Foreign investors are buying up rental properties around Orlando, and many of them say Disney is the reason.

An article by Kenneth Rapoza published on Forbes dives into sales figures for multi-unit resort complexes in the Orlando area, finding that foreign buyers make up a substantial share of their buyers.

One property detailed is The Grove, an 878-unit building complex on Lake Austin that was resuscitated from stalled construction after BTI Partners bought it from Maesbury Homes in 2013. Prior to the first phase’s completion, it had been named one of the 12 Most Anticipated U.S. Hotel Openings of 2017 by U.S. News & World Report.

Since opening in March 2017, BTI says it has sold 330 units – currently priced between $290,000 and $450,000 – and nearly two-thirds of buyers have been foreign. About a quarter of the buyers are Chinese, while a fifth are citizens of Latin American countries. Brazil is the biggest piece of that category by a mile. ‘Brazil is back,’ indeed.

“This is a unique time for Orlando. The window of opportunity has not closed like I think it has in South Florida for the time being,” said Kevin Mays, director of development at BTI. Mays said part of the company’s marketing strategy was aimed directly at Brazilians.

“We had about six different Brazilian celebrities whisked in and out of here,” he said. “[Ivete] Sangalo and others came in, did their selfie shots, and put them on Instagram. It brought awareness, but I won’t say it brought sales. Brazil still dominates this region from a Latin America standpoint. Colombia is a distant second.”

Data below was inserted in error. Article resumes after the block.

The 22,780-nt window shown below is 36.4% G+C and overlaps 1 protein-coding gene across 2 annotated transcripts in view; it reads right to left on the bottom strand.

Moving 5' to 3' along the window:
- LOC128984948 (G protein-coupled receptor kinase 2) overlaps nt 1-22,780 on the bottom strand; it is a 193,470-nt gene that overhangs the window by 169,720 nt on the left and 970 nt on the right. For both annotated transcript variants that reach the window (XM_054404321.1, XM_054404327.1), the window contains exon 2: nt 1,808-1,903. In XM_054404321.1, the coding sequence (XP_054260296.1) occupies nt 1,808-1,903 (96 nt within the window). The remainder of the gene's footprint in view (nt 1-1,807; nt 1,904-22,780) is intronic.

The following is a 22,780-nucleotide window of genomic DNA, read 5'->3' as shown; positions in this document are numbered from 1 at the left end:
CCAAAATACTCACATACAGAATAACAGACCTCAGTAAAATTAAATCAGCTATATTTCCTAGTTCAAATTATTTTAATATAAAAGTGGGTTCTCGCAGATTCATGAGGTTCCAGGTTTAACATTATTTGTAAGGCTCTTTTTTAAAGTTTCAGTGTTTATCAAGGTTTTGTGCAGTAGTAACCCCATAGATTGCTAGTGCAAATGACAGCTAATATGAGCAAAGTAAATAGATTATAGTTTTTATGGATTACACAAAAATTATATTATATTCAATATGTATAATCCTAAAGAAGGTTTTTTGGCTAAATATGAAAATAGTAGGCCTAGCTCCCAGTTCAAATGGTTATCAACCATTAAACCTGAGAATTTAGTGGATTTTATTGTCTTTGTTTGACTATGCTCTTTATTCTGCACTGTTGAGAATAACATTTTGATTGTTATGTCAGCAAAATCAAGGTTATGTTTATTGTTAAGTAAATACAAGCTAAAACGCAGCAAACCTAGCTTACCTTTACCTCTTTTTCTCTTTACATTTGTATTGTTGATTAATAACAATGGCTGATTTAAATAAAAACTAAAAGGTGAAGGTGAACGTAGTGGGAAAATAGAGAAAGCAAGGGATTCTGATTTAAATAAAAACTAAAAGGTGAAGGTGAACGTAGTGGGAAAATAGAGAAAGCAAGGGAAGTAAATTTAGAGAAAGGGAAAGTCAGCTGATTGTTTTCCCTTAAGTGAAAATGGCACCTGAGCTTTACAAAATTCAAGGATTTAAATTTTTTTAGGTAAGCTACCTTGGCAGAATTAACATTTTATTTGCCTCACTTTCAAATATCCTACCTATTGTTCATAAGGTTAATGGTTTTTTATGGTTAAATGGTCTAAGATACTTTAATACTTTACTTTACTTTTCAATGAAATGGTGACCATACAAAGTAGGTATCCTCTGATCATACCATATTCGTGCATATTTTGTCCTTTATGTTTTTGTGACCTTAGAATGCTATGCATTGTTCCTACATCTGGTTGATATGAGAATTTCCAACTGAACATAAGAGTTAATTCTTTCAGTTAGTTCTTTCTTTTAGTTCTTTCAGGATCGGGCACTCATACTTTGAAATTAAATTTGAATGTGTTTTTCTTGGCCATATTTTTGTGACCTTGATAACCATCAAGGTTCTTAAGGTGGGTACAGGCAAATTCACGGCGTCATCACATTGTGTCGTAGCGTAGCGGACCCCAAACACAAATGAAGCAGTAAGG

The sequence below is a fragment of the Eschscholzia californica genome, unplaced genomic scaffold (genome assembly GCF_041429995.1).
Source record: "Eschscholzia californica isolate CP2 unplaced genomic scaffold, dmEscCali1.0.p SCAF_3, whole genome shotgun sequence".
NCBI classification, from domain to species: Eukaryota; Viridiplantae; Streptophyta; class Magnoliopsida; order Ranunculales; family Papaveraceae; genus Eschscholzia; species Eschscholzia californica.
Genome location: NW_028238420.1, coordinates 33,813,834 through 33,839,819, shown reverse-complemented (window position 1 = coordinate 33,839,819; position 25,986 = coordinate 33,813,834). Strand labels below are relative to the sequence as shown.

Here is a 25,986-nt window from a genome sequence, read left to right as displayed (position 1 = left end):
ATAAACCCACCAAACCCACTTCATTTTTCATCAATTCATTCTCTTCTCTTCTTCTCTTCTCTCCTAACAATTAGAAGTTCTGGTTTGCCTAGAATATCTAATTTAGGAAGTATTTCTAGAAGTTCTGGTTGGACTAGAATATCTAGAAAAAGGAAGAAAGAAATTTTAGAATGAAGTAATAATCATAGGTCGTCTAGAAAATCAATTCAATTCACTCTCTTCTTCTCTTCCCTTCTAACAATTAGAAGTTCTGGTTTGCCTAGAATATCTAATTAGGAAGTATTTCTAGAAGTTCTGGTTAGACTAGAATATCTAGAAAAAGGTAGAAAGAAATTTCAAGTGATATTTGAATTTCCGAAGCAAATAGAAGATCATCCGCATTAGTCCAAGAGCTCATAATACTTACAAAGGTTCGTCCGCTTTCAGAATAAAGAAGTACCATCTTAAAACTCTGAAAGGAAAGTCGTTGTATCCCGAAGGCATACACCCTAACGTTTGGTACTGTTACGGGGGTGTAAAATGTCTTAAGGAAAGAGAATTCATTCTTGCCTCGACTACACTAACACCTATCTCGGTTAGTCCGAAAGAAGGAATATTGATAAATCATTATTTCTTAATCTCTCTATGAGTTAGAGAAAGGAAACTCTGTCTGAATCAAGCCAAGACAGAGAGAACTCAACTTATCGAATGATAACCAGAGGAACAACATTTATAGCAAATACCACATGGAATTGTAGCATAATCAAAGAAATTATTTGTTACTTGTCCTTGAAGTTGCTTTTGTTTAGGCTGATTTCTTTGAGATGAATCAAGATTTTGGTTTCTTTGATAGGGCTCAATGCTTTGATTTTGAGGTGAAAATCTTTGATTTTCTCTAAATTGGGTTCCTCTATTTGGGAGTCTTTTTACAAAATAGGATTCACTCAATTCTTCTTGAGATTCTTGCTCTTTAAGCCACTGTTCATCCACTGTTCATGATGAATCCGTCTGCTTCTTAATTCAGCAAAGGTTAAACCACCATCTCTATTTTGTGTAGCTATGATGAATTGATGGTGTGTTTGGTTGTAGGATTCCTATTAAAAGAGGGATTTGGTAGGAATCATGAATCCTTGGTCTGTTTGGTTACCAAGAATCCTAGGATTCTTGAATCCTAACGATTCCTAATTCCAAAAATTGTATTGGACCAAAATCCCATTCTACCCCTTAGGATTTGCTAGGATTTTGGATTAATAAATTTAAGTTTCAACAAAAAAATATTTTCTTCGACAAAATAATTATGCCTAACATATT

Part of the sales success is attributable to the masses of tourists brought in by Orlando attractions, specifically Disney due to its recent spree of freshening up its theme parks’ new rides and experiences. That keeps vacation homes filled, making them even more intriguing to foreign buyers.

“South Florida is getting maxed out and Central Florida is benefiting from that,” said One World Properties CEO Peggy Fucci. “The international investor has been the predominant investor in South Florida, and they are now looking at Orlando because the returns are good thanks to tourism.

“It’s an interesting concept for them. Totally different from Miami. They are buying into developments for 400 grand that are run like Disney World resorts or close to it. If you’re a family of five, like me, you need two hotel rooms if you’re vacationing there. Now I can get one of these homes and have all the comfort I need and be near Disney, and I’m getting it for half the price of a hotel in the parks, and much less than a similar property in Miami.”

It’s worked out so far for Brazilian buyer Tosiyuki Nakamura. He paid $330,000 for a unit at The Grove in 2017 and he says it brings him about $2,900 a month in rental income – more than six times the average monthly income in Sao Paulo. Orlando properties have also appreciated by 62 percent over the past five years, which is substantially higher than the nationwide average of 34 percent.

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